I ate at every meal time but found it difficult to finish a single portion. Often, I would eat half a plate of noodles before I felt full for example. It was easy to overlook at the time, I didn’t think much of it because I *was* eating. But of course your body is working twice as hard at altitude and I wasn’t getting anywhere near the calories I was burning. The result was a worryingly huge 7kg weight loss in two weeks! Considering I didn’t really have any extra to lose beforehand (I started out at 5’11 and 72kg) I was shocked to see myself when we got back to Kathmandu.
I don’t know for sure but I think I would have benefitted from eating much more often but in small high calorie portions. Perhaps I should have drip fed nuts but I often do back home in the hills… just didn’t seem sensible to carry the extra weight up the mountain.
Im not sure what the best answer is here, and its probably unique to each individual so I will just advise that you really try to monitor your calorie intake and keep the right nutrition going in.
Finally – stay hydrated! This can mean as much as 4 litres of water a day but there is no specific amount that works for everyone. A good indicator is to just watch the colour of your pee. It should be between clear and a light straw colour.
Taking your own water purification system such as the Steripen (Link) will save you a fortune (water can be as much as $4 a litre) and will save on a ton of plastic bottles needing to be disposed of.
An interesting fact we discovered during an AMS talk by health professionals from International Porter Protection Group www.ippg.net in Machermo, is that apparently 90% of visitors to Nepal will get sickness and diarrhoea at some point during their visit. We highly recommend attending these talks if your trek passes through Machaermo or Gokyo (they also do the talk there) – its usually 3pm daily in both locations and for a small donation to the charity you can test your blood oxygen saturation and heart rate which can be both informative and fun (if you are well acclimatised!).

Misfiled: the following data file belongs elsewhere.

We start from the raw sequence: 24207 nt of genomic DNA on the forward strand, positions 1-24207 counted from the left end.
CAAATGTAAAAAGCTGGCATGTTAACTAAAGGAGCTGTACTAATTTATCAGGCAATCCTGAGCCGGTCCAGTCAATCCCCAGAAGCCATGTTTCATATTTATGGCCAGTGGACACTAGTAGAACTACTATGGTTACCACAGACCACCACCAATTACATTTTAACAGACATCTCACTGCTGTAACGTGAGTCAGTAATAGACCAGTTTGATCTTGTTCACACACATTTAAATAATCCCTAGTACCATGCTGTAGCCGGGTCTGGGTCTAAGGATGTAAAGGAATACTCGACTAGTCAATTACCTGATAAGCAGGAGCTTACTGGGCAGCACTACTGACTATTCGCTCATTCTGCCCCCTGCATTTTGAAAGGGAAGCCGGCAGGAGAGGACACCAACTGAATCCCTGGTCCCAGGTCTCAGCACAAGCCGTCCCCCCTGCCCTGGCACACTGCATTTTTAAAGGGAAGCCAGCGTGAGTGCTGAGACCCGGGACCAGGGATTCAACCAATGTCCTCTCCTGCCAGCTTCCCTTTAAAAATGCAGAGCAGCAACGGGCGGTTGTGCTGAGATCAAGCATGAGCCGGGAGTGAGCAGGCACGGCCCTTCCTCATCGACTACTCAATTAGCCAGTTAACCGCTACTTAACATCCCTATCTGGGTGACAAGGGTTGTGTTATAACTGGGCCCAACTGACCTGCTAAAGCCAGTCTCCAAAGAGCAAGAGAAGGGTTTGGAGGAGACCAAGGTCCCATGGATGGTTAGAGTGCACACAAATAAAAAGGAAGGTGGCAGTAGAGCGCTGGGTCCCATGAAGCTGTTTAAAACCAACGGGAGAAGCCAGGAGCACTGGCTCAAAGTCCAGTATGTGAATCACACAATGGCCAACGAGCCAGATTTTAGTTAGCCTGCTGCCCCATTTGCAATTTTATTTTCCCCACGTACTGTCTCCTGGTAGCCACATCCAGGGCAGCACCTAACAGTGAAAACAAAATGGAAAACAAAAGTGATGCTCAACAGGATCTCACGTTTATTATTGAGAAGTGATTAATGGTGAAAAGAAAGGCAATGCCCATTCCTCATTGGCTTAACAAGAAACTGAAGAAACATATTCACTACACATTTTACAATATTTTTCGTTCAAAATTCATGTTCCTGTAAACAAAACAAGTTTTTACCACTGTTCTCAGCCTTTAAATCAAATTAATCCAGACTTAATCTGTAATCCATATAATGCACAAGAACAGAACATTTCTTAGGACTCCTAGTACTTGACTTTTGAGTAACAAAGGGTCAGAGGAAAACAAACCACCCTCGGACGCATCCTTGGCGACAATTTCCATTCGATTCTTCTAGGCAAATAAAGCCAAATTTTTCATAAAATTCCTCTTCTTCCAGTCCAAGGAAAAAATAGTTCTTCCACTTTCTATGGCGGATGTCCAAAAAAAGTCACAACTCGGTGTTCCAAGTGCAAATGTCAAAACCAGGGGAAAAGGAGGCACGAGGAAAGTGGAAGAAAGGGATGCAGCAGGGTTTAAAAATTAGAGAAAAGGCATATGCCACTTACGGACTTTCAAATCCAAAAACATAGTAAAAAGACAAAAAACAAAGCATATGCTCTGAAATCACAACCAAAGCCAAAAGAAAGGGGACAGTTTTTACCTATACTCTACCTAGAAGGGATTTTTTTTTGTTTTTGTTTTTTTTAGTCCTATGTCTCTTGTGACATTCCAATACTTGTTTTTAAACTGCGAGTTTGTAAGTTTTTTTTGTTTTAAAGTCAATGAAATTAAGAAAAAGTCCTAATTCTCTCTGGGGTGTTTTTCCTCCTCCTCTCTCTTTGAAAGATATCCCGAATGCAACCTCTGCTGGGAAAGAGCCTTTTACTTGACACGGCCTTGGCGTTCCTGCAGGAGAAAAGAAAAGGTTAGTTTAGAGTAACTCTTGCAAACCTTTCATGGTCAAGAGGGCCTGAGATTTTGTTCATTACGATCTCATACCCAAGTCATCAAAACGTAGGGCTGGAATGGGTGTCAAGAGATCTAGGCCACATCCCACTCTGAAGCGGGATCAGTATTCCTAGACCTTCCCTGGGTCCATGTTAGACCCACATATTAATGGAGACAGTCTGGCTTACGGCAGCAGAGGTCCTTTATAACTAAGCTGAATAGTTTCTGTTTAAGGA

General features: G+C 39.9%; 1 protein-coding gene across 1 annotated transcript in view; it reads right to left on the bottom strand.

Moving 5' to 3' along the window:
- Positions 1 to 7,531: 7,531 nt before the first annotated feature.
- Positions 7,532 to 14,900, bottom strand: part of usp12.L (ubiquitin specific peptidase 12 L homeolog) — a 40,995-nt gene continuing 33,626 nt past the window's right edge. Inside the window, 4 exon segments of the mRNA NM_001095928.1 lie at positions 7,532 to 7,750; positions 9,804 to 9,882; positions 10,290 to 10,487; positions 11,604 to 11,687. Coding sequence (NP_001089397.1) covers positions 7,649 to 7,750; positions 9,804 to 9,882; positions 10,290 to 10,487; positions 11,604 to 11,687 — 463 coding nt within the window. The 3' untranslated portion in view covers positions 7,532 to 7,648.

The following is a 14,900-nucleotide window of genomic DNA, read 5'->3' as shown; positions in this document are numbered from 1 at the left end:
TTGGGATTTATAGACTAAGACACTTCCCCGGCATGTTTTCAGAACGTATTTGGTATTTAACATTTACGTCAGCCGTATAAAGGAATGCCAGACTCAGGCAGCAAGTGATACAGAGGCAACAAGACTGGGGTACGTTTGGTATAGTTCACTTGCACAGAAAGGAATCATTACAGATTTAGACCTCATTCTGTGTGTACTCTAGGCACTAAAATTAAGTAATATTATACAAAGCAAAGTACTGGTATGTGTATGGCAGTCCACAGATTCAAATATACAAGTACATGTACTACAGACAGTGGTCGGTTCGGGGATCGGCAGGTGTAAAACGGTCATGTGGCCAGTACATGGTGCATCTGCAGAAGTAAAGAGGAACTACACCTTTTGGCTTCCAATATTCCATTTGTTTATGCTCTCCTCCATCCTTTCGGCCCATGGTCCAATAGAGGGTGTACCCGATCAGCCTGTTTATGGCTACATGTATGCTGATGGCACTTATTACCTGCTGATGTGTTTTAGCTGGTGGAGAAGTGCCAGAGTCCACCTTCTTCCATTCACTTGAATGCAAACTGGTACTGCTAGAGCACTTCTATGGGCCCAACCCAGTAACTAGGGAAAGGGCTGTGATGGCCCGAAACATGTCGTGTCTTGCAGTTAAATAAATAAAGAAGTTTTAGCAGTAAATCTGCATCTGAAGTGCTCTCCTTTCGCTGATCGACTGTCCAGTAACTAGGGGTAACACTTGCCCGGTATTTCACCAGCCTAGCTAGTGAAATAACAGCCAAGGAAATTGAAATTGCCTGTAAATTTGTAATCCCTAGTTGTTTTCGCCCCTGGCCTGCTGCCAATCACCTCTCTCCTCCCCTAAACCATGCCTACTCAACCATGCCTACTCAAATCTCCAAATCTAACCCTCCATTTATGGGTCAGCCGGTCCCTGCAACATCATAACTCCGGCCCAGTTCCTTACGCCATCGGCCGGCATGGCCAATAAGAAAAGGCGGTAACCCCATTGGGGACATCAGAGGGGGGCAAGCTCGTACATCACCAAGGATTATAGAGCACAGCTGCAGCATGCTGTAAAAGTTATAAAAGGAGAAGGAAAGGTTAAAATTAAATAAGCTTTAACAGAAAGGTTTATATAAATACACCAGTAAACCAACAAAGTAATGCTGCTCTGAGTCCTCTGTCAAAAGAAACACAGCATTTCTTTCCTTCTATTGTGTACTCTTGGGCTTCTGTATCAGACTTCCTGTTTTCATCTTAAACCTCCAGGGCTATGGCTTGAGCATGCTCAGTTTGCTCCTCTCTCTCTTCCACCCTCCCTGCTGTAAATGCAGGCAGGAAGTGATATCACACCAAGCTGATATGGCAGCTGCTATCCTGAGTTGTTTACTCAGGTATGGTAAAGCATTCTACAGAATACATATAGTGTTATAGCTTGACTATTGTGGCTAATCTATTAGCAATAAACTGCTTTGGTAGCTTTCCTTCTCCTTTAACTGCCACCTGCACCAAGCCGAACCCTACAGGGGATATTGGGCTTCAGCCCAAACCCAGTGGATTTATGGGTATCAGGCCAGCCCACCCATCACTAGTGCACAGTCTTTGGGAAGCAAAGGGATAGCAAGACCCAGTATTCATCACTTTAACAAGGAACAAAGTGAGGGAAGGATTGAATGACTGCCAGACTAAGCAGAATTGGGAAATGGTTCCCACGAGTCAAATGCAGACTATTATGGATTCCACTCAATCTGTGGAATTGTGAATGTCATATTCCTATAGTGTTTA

Unlike most other countries where the cause is of sickness and diarrhoea is often viral, in Nepal, the cause is nearly always bacterial infection meaning its likely you’ll need some antibiotics.
Again, you should always seek advice from a medical professional but we discovered that many of the over-the-counter antibiotics available in Nepal are not effective as most strains of bacteria are now resistant to them. One exception would be Azithromycin which is thought to be effective against most strains of active bacteria in Nepal (at least at the time of writing).
Its also a good idea to carry some rehydration salts – if you do get ill up high it’s very easy to dehydrate extremely quickly. These can help you get the right minerals and salts back into your system. They might taste awful though!
Stay safe, plan well, look out for early signs of any small problems and address them before they develop into big problems and you should have an enjoyable and healthy trekking experience!
And lastly – please, please seek professional advice before taking any medicines or drugs!
(Disclaimer – I am not a medical professional. It is your responsibility to seek professional medical advice before taking any medicines or drugs. Any advice you chose to follow here is entirely at your own risk!)